“Honestly, I think the happy ending has already occurred,” Blue Hens coach Tina Martin said. “The happy ending is that Elena is happy.”

Delaware will now face the Wildcats and the AP’s Garry Graves says Kentucky ready for matchup with Delaware star

“She’s only a part of what they do because they have team chemistry,” Mitchell said of Delle Donne. “You make a big mistake if you put it solely on one player. She’s very important obviously to what they want to do because she’s so talented, but we’ll be really trying to make this more about our team and how we do what we do well. I think that’ll be very important to make our tempo a factor, our defensive pressure a factor.”

Yes, Michigan women’s basketball season ends in blowout 73-40 loss to Stanford, which allows Michelle to offers: Stanford shoots into Sweet 16 – Cardinal’s Tinkle is lights out with career-high five 3-pointers

When Joslyn Tinkle sat in front of the microphone after the game and said “I deserved that game,” it was not a statement of conceit or ego.

It was the result of a bug in her ear by a sage head coach, who had a bit of an epiphany on Monday when she realized that her players might be experiencing more pressure than pleasure.

Looking to the future, Elliott Almond at the Mercury News writes: Stanford anticipates physical matchup with Georgia

The Bulldogs are led by Jasmine Hassell, a 6-foot-2 All-SEC forward, and Jasmine James, a 5-9 senior guard. Georgia has the kind of balanced team that has been difficult on the Cardinal (33-2).

Bring it on, Stanford players said Wednesday.

“I like games that might not be called closely,” said guard Sara James, whose lockdown defense helped the Cardinal defeat Michigan on Tuesday night. “I like to be physical.

Their fellow conference-mates had a tough time against the stubborn Bulls, but the California Golden Bears are heading into Sweet 16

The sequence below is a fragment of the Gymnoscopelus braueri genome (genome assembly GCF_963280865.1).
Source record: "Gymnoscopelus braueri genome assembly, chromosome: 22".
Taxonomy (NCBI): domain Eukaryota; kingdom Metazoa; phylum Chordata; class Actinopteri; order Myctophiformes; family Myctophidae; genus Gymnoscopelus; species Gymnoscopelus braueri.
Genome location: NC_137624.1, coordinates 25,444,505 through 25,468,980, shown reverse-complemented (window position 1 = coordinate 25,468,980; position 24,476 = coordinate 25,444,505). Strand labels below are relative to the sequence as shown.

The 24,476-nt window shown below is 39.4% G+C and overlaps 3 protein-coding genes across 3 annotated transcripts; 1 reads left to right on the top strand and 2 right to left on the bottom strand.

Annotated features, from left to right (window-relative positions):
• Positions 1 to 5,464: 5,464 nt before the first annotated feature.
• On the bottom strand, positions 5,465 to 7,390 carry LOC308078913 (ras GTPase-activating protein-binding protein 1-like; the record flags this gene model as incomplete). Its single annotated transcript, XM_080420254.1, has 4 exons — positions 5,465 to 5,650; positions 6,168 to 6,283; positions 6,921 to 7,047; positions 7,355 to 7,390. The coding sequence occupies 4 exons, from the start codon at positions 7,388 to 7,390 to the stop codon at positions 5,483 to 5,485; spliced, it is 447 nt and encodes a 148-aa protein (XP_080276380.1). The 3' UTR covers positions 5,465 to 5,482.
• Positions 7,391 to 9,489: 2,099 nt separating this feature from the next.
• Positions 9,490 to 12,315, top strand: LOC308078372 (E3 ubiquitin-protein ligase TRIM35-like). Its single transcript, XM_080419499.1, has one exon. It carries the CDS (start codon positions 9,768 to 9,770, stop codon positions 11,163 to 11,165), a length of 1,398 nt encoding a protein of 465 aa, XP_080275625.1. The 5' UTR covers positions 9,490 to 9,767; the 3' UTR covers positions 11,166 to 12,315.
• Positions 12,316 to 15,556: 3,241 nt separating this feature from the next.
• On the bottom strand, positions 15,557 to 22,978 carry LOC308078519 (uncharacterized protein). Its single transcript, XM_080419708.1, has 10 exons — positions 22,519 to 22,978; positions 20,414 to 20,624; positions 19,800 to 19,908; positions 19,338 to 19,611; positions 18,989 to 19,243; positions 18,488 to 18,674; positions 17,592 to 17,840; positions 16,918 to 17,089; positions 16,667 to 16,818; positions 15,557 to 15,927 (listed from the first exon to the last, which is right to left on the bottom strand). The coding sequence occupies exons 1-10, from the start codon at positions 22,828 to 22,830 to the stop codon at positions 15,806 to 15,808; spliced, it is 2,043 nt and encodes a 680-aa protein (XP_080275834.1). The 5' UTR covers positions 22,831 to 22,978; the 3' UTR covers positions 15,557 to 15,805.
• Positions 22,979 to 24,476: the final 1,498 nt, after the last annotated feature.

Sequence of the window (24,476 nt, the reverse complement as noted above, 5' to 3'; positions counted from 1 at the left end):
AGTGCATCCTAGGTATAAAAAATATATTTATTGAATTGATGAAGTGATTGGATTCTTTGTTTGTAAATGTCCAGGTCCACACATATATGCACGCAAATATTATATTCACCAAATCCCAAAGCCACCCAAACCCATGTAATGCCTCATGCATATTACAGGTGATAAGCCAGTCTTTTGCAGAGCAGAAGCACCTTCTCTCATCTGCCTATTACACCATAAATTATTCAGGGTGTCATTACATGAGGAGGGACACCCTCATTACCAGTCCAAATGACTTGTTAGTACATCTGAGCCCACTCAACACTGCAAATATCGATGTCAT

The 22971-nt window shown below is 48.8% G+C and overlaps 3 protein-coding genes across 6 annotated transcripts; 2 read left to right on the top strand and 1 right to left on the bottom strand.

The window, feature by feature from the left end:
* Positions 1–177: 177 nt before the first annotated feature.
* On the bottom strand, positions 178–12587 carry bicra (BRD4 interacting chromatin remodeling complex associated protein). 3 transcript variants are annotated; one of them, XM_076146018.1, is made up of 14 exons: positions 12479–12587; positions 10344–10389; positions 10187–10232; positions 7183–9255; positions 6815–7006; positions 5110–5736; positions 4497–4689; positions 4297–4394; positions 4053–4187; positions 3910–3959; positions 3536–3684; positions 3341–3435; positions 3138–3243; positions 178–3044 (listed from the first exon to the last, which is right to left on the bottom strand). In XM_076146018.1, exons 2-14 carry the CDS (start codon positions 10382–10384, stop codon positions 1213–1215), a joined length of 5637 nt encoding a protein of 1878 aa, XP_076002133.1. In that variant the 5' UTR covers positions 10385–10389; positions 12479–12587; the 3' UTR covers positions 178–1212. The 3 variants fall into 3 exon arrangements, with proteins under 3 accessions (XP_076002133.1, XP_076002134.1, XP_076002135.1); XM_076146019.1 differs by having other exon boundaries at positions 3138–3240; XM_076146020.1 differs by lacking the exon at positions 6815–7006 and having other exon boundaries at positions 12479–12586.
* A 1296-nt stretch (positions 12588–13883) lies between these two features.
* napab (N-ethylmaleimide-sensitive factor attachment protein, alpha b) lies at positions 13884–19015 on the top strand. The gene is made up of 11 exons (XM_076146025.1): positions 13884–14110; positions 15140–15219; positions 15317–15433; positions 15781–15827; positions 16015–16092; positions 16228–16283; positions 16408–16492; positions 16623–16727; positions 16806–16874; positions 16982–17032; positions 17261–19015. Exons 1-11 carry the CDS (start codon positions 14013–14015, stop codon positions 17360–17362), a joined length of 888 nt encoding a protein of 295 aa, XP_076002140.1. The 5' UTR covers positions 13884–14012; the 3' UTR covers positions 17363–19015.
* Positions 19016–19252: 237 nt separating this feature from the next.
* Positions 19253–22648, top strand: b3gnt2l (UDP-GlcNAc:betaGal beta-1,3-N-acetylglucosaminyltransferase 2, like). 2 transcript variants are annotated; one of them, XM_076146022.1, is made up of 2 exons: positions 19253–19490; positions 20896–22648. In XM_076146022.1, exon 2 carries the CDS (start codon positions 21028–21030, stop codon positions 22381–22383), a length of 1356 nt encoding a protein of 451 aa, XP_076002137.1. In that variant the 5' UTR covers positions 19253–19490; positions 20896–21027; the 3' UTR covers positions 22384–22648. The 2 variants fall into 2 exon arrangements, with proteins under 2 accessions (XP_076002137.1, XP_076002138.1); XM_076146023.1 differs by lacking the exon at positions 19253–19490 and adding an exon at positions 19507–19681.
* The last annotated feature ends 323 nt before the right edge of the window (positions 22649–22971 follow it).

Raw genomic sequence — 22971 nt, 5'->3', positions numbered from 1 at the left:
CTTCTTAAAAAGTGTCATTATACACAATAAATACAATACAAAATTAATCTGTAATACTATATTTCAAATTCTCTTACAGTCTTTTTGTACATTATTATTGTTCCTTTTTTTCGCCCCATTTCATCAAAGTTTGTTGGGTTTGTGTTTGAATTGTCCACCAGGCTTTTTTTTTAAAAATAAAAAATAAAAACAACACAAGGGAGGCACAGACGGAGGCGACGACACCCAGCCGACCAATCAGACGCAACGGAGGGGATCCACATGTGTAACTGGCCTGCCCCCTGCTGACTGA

The Cal women’s basketball team nearly imploded against a physical and battle-tested South Florida squad in the NCAA tournament’s round of 32, but regained its composure just in time.

After a nightmarish finish to regulation, the Bears needed overtime before they could finally celebrate an 82-78 win at United Spirit Arena on Monday that advances Cal to the Sweet 16 for just the second time in school history.

Stephanie Hammon chronicles Cal’s Reshanda Gray’s journey from South Central Los Angeles to Sweet 16

Reshanda Gray, the energetic 6-foot-3 forward on Cal’s Sweet Sixteen women’s basketball team, continues to live a Cinderella story.

If she hadn’t discovered basketball in middle school, Gray isn’t sure where life in South Central Los Angeles would have taken her. She’s pretty sure her path wouldn’t have included college.

Their win means the Bears will face the Tigers. Trey Illes at the TImes Picayune thinks the LSU women’s basketball team had magnificent victory against Penn State

Call them LSU’s Magnificent Seven. Lady Tigers senior guards Adrienne Webb and Bianca Lutley played the lead roles in sixth-seeded LSU’s 71-66 NCAA women’s basketball tournament victory against third-seeded Penn State on Tuesday night in LSU’s Pete Maravich Assembly Center.

Webb scored 29 points on 10 of 16 shooting, including three free throws in the final 21.8 seconds. Lutley, playing with four fouls, gave the Tigers the lead for good with 40.8 seconds with a bucket.

The Tigers hope for junior point guard Jeanne Kenney’s return but prep without her

From Kate Fagan: Kentucky’s Mathies guts it out

On Monday afternoon, Kentucky coach Matthew Mitchell decided to answer a question that wasn’t even directed at him.

The query had been for guard A’dia Mathies, wondering if she was at all concerned after failing to score a basket in Kentucky’s first-round win against Navy. Mathies responded in her usual quiet manner, saying something about not letting one game define her. Then Mitchell leaned into his microphone and said, “I have no doubt that A’dia Mathies will play an outstanding game on Tuesday.”

At Swish Appeal, Queenie has Mathies carries Kentucky to Sweet Sixteen

Kentucky already knows one part of their future: Assistant Matt Insell is the new Ole Miss coach.

From Charlie: Defense leads the way for UConn – Huskies advance to 20th straight Sweet 16, where Maryland awaits

Saturday was about executing the offense and making shots. UConn’s second-round 77-44 victory over Vanderbilt on Monday had a different catalyst: defense.

The Huskies’ ability to win games by different means is the primary reason they’ve been at or near the top of women’s college basketball for six years. Call it dominance by versatility.